Expedia was also looking to harness its data. Okerstrom said: “We sit on an incredible amount of data, and we’ve been working very hard on making sure that we are using that data to our full advantage, getting much more able to actually provide much more personalised results, real-time, on-the-fly, through a lot of the work we’ve been doing in the machine learning and AI space.”

The CEO concluded: “The industry remains massive, USD1.6 trillion and we’re single-digits of it. So we really do have a significant opportunity to expand. We think that the offline to online opportunity is significant, and where we are investing to make sure that we continue to be the place where people go to for travel is in all of the places that you’ve heard us talk about.”

HA Perspective [by Katherine Doggrell]: So long metasearch, long live the sharing economy. And the race to be the provider of all travel things to all people is on, with the OTAs leading the way as hotels continue their experimenting with maybe, perhaps, possibly adding on some room stock which doesn’t conform to the bed with ensuite and that’s yer lot model.

It’s all very well for the OTAs, of course, they can bolt on supply without having to worry what font to use for the logo or which bespoke scent to waft out into the street to lure in the punters, but the moaning about that ends here, because, as Okerstrom was keen to point out, the group is now into voice technology.

It is this which is likely to split the men from the brands, as the punters are much more likely to ask their ‘phone for a hotel in a certain location than a certain brand. To compete with this, the brands must sell the story that they do have a hotel where you want it – of any brand – or have access to hotels and will find one for you. AccorHotels was on the right lines with the marketplace initiative, but unless the brands can come up with some compelling reasons to search them first, they will be forced to explain to Expedia – no doubt with cash – why their hotels should come first in a voice search.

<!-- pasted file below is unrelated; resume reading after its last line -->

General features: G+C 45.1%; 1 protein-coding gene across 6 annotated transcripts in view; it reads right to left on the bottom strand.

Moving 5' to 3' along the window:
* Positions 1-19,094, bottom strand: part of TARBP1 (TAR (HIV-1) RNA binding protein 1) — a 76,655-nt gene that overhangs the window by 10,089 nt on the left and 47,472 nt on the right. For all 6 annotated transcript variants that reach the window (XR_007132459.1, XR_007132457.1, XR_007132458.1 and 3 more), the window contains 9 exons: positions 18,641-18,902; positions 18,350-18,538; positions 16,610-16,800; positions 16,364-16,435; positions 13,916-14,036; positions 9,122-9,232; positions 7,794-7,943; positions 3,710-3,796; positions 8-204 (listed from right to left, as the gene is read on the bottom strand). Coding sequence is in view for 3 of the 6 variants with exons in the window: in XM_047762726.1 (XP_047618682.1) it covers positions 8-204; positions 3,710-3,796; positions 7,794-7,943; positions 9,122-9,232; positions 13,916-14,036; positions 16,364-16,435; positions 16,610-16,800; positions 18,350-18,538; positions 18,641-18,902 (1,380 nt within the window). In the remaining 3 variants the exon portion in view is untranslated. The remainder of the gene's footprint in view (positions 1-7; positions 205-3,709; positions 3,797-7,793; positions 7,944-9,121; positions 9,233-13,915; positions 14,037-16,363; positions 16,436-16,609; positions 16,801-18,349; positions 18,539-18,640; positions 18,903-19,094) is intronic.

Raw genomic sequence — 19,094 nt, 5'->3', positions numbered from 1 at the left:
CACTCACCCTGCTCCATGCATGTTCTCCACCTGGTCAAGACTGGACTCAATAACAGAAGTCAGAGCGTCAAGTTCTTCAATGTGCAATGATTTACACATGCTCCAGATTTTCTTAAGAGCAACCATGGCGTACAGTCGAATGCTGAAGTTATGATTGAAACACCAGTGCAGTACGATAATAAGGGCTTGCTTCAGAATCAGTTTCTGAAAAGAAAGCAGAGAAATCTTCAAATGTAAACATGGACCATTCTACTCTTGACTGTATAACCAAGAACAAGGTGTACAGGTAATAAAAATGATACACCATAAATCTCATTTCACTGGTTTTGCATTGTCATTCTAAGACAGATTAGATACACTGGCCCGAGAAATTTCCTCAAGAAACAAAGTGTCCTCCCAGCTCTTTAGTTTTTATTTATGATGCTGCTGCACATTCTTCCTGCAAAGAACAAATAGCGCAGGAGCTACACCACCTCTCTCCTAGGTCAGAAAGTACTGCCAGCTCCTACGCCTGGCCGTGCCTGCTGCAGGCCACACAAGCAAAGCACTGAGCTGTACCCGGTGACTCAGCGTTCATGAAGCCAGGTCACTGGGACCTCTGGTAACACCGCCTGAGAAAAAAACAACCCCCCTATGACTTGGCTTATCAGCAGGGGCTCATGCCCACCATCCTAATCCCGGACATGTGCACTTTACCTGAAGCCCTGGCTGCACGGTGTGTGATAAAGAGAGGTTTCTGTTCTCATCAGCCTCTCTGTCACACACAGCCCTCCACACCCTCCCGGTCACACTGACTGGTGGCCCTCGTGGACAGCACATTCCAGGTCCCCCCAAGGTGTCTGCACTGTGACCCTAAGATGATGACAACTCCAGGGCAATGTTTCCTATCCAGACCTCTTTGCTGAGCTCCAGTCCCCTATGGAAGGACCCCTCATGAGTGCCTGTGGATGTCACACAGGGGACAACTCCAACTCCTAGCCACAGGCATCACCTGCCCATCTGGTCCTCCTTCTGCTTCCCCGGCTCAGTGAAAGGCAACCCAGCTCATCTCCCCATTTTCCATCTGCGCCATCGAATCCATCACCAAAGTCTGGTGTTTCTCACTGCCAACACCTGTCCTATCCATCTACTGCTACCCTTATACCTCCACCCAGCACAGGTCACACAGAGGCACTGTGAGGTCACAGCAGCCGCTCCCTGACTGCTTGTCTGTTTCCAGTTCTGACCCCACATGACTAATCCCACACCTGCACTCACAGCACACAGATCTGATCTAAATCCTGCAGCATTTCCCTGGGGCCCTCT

Additional comment [by Andrew Sangster]: Expedia’s push to take HomeAway deeper into urban markets, which was the driver for the acquisition of the two software companies Pillow and ApartmentJet, may prove to be a double-edged sword.

While the online travel agent giant certainly needs to grow its offering in the so-called sharing economy space (not sure how a home rental platform is sharing – only in the sense of sharing the customers’ money perhaps), hoteliers are going to start asking for commission levels that are comparable to the home rental platforms.

Just to check how much HomeAway charges, I signed up for a two-room apartment in London and the fee for the pay-per-booking listing started at 8%. This is a number that hoteliers would find very appealing.

Tech companies have historically been prepared to “eat their own young” in the sense of cannibalising existing business in favour of what is perceived as the higher growth new business. But it is tough to do.

Expedia lost out to Booking.com in Europe thanks in part to its desire to hang on to the merchant model too long. The merchant model yielded higher commissions but there was a bigger overall prize in the agency model as Booking proved.

With the home rental platforms, margins can be good thanks to the reduced dependence on Google. HomeAway had a margin of 22% for the full year 2017. CFO Alan Pickerill made clear on the results conference call that Expedia was prepared to see this margin slip in the interests of driving global growth for the business.